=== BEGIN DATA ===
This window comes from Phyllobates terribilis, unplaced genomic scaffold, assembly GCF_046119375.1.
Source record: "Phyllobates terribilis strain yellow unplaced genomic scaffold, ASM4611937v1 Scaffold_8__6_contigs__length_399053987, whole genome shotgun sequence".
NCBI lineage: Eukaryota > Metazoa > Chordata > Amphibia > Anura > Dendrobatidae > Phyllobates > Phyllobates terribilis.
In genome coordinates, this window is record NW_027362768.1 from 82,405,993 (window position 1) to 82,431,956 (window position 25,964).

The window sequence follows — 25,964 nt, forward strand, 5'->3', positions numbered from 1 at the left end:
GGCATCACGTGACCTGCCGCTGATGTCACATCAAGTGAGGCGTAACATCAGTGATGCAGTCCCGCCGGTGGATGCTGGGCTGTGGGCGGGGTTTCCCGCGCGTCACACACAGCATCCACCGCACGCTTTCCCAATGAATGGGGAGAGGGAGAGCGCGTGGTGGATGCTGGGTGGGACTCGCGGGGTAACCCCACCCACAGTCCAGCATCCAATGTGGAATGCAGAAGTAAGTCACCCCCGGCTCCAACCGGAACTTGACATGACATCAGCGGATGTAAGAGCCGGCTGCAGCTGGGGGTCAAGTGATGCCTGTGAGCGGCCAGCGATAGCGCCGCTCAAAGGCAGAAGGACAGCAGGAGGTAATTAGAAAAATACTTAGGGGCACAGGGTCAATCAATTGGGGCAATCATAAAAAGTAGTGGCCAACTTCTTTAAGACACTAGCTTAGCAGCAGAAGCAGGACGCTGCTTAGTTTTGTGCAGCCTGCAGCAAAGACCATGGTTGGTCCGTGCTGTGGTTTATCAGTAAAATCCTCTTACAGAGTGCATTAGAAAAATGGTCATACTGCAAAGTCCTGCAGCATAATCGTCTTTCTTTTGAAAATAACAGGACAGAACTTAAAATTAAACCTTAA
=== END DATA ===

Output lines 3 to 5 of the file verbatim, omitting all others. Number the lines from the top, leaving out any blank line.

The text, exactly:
NCBI lineage: Eukaryota > Metazoa > Chordata > Amphibia > Anura > Dendrobatidae > Phyllobates > Phyllobates terribilis.
In genome coordinates, this window is record NW_027362768.1 from 82,405,993 (window position 1) to 82,431,956 (window position 25,964).

The window sequence follows — 25,964 nt, forward strand, 5'->3', positions numbered from 1 at the left end: